This small sleeve replaces the folding bike’s original steering joint sleeve. It’s a tough act to follow, as the sleeve must be snug enough to prevent play (disconcerting at speed!) but loose enough to let the pin be inserted or removed with ease to facilitate folding. We printed a couple versions to experiment with different infill (density) settings.
With three water bottle cages, my bike already has more fluid capacity than most. That’s no reason not to add hardpoints for two more, though. These little clamps fit the tubing from which my bike’s front and rear racks are built, and can be installed in pairs to provide bolt points for water bottle cages (or other gadgets, I suppose) wherever there is room. Partly an experiment in designing surfaces thin enough to take advantage of plastic’s flexibility for snap-on installation.
I’ve also been writing some little programs to help generate printable objects.
Previously introduced here, hmstl makes printable landscape models – geographic manipulatives – from heightmap images. (The name is a cryptic abbreviation for “Heightmap to STL”, STL being a common 3D file format suitable for printing.) Here’s a picture of the printed output next to the hmstl model:
The program optionally accepts a “mask” image; masked areas are not included in the output. This can be used to generate models of non-rectangular areas. Here’s an arbitrary example using an oval mask:
Here’s a more meaningful example. The heightmap represents the elevation of the area around Binghamton, NY, while a mask image was used to cut out a model of the actual city limits:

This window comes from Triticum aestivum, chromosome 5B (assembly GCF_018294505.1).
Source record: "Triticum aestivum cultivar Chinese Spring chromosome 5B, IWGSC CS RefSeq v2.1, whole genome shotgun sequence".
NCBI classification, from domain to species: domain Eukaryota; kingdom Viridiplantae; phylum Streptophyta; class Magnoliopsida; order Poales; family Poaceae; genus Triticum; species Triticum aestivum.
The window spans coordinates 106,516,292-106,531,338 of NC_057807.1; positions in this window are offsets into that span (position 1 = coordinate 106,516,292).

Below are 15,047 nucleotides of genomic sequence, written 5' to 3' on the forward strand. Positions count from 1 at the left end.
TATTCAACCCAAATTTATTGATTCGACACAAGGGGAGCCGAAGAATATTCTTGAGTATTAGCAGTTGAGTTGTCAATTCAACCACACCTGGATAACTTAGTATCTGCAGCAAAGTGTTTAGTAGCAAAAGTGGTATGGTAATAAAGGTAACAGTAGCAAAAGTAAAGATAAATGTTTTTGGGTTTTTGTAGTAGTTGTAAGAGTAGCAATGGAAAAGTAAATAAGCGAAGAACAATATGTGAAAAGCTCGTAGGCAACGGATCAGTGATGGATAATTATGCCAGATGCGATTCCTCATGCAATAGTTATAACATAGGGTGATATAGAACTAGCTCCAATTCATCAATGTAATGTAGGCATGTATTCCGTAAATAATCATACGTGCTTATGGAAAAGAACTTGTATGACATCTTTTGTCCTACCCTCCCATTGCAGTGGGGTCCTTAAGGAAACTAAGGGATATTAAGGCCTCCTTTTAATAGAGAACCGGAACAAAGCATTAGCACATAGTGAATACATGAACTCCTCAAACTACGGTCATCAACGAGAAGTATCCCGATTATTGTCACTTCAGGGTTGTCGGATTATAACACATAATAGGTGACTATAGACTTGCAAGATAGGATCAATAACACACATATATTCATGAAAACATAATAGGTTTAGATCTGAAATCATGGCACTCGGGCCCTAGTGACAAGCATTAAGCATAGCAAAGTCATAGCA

Another program is ridge-o-gram, introduced here, which produces “lenticular” models from black and white image pairs. The pixels of each image are presented as the left and right faces of a series of ridges, so that one image is seen when you view the object from the left and the other from the right. Intended to take advantage of the Makerbot 2x’s dual extruders by printing the “black” and “white” image components as interlocking perforated layers. Haven’t quite managed a successful print yet, in part because the output is pretty complex and perhaps near the limit’s of the Makerbot’s resolution, at least for non-tiny images.
Under the hood, hmstl and ridge-o-gram both use libtrix, a crude C library I wrote to handle the repetive task of formatting triangle coordinates for STL files output. It is crude in the sense that it does nothing to enforce valid geometry – it’s just the simplest possible shortcut for reading and writing STL files, so it trusts the application to generate printable shapes. A fun exercise in reinventing the wheel, though.
Naturally, I’ve got a bunch of ideas for other parts and programs, including friendlier web-based ways to use the programs, but we’ll save that for later.
Posted on Monday, December 9th, 2013.